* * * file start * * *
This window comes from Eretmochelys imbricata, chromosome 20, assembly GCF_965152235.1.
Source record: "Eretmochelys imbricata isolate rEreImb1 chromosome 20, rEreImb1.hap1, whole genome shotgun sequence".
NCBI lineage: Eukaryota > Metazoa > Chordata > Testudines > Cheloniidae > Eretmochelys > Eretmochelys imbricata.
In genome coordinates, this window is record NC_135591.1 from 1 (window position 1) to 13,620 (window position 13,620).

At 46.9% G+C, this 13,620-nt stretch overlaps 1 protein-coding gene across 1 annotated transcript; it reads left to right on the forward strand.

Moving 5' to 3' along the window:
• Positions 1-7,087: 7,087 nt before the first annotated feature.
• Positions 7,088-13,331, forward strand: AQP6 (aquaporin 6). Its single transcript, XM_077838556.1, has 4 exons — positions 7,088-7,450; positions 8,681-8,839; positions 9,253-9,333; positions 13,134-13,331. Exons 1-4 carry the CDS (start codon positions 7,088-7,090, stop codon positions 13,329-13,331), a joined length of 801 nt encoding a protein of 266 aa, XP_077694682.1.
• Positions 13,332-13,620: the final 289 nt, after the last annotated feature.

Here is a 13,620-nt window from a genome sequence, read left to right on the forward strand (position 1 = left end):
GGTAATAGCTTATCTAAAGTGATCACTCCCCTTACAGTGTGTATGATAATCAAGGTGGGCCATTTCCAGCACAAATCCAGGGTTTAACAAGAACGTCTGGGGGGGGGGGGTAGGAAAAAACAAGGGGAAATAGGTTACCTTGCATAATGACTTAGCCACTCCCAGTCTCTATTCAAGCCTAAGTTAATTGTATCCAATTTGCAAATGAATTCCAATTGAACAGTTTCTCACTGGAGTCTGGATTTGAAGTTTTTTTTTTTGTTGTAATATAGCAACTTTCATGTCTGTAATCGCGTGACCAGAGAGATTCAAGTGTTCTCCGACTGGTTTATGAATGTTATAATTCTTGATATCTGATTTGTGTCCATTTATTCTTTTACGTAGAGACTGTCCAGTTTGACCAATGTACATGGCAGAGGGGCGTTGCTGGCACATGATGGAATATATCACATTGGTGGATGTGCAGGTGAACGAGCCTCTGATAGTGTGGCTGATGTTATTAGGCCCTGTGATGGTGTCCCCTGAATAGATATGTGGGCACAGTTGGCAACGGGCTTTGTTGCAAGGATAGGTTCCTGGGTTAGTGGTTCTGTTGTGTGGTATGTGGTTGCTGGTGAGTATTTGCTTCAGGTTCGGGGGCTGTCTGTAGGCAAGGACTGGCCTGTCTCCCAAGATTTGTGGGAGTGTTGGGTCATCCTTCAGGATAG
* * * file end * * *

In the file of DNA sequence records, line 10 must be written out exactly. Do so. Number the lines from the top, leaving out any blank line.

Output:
Here is a 13,620-nt window from a genome sequence, read left to right on the forward strand (position 1 = left end):